41 Uswayford – Wooler

Uswayford to Wooler 17.9 miles (28.6Km.)

Hitting the Pennine Way & Scottish Border

Hitting the Pennine Way & Scottish Border

When I did the Inn Way to Northumberland the section was Wooler to Alwinton and before we set out I studied the map seeking to modify the route to take in The Cheviot. It was already a long section and I couldn’t meet my objective without adding more miles so the search was abandoned. The GEW has a far better route into Wooler avoiding the long section of road walking. This section of the GEW covers some of the same ground as the Inn Way. By diverting up to the Pennine Way from Uswayford then on along the tops passing The Cheviot I could rejoin the GEW and reduce the milage although adding to the climb and this is what I did. I’m therefore unable to report on the section of GEW from Uswayford to a mile after the crossing of Harthope Burn.

Pennine Way flagged path

Pennine Way flagged path

The bridleway through the forest was narrow but distinct. Emerging onto open moorland I’m surprised to rejoin Chennell Road, a Restricted Byway according to the waymarks, until it meets the Pennine Way and the Scottish border. Chennell Street heads off into Scotland where motor vehicles are permitted but I stay safely on the English side of the fence even though I’ve strayed from the GEW. I follow the Pennine Way across the quagmire of peat thankful of the stone flagged path while  ocassionally testing the ground beyond the path and wondering how long my jouney would take across the morass.

It’s a real pleasure to be able to look around me without needing to inspect every footfall. It’s also great to be looking down onto the tops of trees. I expect that at certain times of day sections of the Pennine Way might be busy as folk start out from the few overnight stops but as I walk ‘The Way’ it’s mine and mine alone, until in the distance I spy a small group and eventually catch them having a reviving bar of chocolate by the stile and point of decision. Should they make the detour up to the Cheviot, the answer is a resounding no thanks, so we part company and I’m alone again.

The Cheviot a disappointment

The Cheviot a disappointment

Well it’s done now and I’m instantly reminded of the Kinder palteau. This may be the highest point in Northumberland and the second highest in England but it’s a rubbish view point. It was clear visibility but there is no view as the trig stands on a plinth in a dip. I considered climbing up but did a risk assessment and stayed on the path and ate the last sandwich. The only way to go was down and the sooner the better, quickly the views opened up and I craved to be on the summit of a real hill and looked over to Hedgehope which although a hundred metres lower looked far more impressive.

A magical natural patchwork

A magical natural patchwork

I dropped down passing a few folk heading to the summit which was now lost in cloud, no graet loss I tell them. Passing Scald on the well worn permissive path then towards Broadhope hill but ignoring the summit I drop down into the valley to rejoin the GEW. As I walked down the permissive path the hillside opposite was a patchwork of wonderful greens and browns.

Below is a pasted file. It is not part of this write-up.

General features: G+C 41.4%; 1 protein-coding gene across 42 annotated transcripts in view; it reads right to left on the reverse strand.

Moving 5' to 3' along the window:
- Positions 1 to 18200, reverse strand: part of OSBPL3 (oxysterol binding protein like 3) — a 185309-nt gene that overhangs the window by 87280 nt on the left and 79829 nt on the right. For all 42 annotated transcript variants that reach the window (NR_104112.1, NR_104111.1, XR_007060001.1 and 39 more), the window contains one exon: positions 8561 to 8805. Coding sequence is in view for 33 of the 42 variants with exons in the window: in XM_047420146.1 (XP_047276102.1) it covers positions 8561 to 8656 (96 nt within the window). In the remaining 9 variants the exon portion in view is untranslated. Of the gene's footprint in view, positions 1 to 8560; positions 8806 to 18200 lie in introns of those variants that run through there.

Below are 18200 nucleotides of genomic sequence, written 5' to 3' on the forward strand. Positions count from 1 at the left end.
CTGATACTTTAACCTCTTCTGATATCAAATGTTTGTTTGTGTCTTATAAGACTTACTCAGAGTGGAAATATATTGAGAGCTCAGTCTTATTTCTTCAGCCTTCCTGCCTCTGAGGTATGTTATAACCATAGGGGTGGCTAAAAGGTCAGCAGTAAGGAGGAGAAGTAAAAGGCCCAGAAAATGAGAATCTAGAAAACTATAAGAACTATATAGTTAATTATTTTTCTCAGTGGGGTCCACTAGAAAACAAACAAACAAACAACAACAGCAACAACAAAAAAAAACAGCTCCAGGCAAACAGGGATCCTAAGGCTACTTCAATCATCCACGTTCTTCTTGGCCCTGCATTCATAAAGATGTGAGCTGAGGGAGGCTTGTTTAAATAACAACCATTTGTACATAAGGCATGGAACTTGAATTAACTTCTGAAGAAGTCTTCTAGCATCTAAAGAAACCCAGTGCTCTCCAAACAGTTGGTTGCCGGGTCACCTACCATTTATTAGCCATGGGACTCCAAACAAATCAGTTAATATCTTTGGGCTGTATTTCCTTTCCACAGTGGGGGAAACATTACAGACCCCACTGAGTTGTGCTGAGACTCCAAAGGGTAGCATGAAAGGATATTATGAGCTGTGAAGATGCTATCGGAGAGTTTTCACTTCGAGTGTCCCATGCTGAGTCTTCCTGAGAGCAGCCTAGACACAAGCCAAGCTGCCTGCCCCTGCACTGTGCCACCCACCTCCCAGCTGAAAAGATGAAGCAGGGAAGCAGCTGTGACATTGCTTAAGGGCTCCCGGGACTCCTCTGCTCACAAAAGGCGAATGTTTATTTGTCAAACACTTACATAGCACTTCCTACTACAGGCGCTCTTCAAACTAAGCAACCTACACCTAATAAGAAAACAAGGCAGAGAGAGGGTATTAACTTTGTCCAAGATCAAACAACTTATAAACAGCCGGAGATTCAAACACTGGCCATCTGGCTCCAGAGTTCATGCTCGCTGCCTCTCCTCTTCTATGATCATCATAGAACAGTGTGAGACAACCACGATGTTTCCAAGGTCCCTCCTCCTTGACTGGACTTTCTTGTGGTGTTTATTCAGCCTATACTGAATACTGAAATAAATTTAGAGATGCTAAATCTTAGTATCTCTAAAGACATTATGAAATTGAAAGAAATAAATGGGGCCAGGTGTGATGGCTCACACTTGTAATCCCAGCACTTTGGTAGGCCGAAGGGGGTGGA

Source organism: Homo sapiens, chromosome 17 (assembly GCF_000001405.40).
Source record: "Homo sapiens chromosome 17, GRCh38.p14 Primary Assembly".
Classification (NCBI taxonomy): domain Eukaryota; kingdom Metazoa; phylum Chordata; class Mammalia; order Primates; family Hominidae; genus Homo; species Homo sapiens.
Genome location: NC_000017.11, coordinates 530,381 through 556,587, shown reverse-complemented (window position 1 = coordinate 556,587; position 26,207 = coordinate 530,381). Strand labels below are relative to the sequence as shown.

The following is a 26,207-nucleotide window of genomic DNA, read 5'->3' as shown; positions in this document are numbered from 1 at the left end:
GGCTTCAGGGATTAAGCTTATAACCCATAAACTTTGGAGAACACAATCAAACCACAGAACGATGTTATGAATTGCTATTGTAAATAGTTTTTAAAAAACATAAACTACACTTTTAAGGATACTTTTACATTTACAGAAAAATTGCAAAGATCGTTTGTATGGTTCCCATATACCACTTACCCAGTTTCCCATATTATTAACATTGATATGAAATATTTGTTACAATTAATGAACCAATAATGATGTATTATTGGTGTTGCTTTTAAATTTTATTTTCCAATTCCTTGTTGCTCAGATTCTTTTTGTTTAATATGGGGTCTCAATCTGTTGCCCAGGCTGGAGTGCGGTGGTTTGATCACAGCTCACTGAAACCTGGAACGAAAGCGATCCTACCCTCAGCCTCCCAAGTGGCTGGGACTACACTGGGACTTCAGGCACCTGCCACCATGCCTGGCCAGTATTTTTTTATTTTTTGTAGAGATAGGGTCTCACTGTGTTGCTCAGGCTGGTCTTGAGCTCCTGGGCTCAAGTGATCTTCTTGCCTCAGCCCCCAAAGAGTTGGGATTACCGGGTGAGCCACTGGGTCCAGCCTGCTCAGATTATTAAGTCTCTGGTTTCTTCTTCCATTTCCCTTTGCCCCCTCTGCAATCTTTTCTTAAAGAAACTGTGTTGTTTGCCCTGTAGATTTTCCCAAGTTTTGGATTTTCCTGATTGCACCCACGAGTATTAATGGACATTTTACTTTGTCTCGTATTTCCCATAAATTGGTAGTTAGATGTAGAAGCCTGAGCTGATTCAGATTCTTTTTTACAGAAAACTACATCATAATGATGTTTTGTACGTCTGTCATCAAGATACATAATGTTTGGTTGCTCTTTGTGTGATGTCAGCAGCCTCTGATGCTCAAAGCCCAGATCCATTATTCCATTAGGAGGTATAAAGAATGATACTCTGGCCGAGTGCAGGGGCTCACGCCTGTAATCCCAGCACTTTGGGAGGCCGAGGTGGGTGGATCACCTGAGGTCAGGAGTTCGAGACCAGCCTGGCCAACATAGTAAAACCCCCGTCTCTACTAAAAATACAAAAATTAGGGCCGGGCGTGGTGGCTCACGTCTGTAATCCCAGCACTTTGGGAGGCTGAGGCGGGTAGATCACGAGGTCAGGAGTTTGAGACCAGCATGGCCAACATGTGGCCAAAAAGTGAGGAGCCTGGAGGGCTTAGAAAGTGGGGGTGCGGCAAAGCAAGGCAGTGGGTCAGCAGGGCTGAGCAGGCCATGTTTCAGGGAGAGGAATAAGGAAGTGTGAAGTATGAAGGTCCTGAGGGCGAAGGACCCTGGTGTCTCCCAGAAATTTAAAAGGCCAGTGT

Luckenarks and Carey Burn

Luckenarks and Carey Burn

Back on track I pass a well maintained cottage and get confused with mention in the guide of a former Inn which became a youth hostel then bothy and finally ruin. This is not the place but it could well have been as six public paths meet here and the only access was by means of a long rough track. The countryside has improved with well defined paths through a mix of trees, grass and bracken and fresh running streams crossed by substantial wooden bridges.

Joining the St. Cuthbert’s Way even the woodland path have grass like carpet as Wooler draws ever closer. What is this here hidden in the trees and bushes? A war time pill box, but guarding what I wonder?

Wooler Youth Hostel - Glendale Gateway Trust

Wooler Youth Hostel - Glendale Gateway Trust

I like the town of Wooler, it has everything one needs – an excellent walking centre but not yet filled with the red sock shops. In fact as I’d thought it might be a good idea to give my boots a bit of attention I looked for a walking shop but there were none. The well stocked hardware shop was able to supply a tin of Cherry  Blossom Traditional Dubbin which did the job, some say it will rot the stitching but it made a good job of repelling the rain next day.

I had been apprehensive about this leg of the walk because I needed to arrive and catch the last bus of the day for Alwick to collect first the car then bike but all worked well and I finally arrived at the Youth Hostel and a welcome second to none. The YHA abandoned Wooler hostel in 2006 but fortunately local opposition to the closure resulted in it’s purchase by the Glendale Gateway Trust which now proudly provides a welcome service to individuals and groups.

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Great English Walk map of section 41

Great English Walk map of section 41

 

Great English Walk hills and dales of section 41 The Cheviot

Great English Walk hills and dales of section 41 The Cheviot

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